Front Psychiatry. 2018 Jun 26;9:263. doi: 10.3389/fpsyt.2018.00263. eCollection 2018.
Background: Relatively little is known about which neuropsychological factors promote recovery from Internet gaming disorder (IGD).
Methods: With informed consents, a cohort study was conducted in Seoul metropolitan area, South Korea, to investigate the course of IGD in youths. At baseline, we assessed psychosocial measures and gaming related measures such as Young’s Internet Addiction Test (IAT) and the Aggression Questionnaire. The Balloon Analog Risk Task was also performed to study risk-taking behavior. A total of 60 subjects demonstrating three or greater criteria in the diagnostic interviews on IGD and the IAT score of 50 or above were included. After brief parental coaching at baseline, the participants were followed up at 3 and 6 months (n = 31). The baseline characteristics were compared between the non-improved group (<10% improvement in IAT score) and the improved group (≥30% improvement in IAT score) using Mann-Whitney U-test or chi-squared tests with a two-tailed statistical significance of 0.05.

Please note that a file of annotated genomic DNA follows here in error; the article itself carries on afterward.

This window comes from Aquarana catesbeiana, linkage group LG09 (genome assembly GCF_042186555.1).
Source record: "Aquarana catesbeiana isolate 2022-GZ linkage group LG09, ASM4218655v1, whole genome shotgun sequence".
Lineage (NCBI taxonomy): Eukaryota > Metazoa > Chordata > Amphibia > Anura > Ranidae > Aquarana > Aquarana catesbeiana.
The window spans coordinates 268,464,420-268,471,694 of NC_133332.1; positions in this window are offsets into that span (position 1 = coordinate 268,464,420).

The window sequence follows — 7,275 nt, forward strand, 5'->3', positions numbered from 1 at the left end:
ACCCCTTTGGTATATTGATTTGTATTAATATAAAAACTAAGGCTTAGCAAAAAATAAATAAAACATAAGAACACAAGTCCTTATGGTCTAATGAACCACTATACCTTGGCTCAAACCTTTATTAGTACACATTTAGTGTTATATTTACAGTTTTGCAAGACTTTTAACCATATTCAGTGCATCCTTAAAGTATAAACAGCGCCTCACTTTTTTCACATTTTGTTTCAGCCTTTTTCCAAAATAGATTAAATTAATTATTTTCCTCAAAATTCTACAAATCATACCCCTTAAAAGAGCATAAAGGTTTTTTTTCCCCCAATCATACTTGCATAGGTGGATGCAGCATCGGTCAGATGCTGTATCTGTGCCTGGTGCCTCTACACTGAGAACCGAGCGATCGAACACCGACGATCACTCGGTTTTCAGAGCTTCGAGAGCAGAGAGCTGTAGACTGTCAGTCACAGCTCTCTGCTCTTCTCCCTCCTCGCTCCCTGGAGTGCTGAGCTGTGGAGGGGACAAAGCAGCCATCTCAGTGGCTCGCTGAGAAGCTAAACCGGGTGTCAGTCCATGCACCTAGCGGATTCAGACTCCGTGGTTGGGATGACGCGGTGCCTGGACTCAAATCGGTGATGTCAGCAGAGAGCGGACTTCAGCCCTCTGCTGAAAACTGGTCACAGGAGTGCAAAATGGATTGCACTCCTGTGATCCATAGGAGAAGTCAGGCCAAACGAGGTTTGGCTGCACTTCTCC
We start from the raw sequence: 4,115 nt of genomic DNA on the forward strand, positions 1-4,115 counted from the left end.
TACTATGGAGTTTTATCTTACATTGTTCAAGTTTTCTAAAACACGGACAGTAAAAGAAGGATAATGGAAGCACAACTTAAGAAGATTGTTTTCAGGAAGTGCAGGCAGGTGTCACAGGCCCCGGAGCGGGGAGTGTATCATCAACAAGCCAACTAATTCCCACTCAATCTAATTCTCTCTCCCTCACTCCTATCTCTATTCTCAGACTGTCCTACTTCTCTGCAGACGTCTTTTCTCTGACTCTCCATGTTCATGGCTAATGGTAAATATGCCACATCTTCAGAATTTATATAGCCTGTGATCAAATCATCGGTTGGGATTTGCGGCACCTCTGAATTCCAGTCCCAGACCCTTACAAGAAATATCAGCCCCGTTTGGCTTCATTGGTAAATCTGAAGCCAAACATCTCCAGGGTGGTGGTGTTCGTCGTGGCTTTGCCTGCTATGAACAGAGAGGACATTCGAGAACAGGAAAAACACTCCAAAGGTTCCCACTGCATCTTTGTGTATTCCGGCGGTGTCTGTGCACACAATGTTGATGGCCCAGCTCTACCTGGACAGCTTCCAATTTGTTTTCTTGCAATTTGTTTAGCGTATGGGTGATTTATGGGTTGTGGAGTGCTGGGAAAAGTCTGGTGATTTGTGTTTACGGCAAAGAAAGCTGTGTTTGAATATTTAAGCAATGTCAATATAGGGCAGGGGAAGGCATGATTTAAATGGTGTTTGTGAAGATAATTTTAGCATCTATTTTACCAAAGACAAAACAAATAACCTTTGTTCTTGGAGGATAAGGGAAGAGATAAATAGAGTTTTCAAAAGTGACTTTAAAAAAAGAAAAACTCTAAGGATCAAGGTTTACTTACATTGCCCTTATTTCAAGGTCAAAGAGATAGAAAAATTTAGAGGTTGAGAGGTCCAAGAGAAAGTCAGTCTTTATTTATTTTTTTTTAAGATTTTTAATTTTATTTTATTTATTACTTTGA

Results: The non-improved group and the improved group did not demonstrate significant differences regarding demographics or the IAT scores at baseline. However, the IAT scores were significantly higher in the non-improved group at both 3 and 6 months. The non-improved group was also more likely to display higher aggression and harm avoidance than the improved group at baseline.
Discussion: Youths with excessive gaming problems should be evaluated for aggression and harm avoidance since they contributed to a worse prognosis. For those with high aggression or harm avoidance, more active therapeutic interventions should be considered.
KEYWORDS: course; gaming disorder; harm avoidance; hostility; prognosis; recovery; risk-taking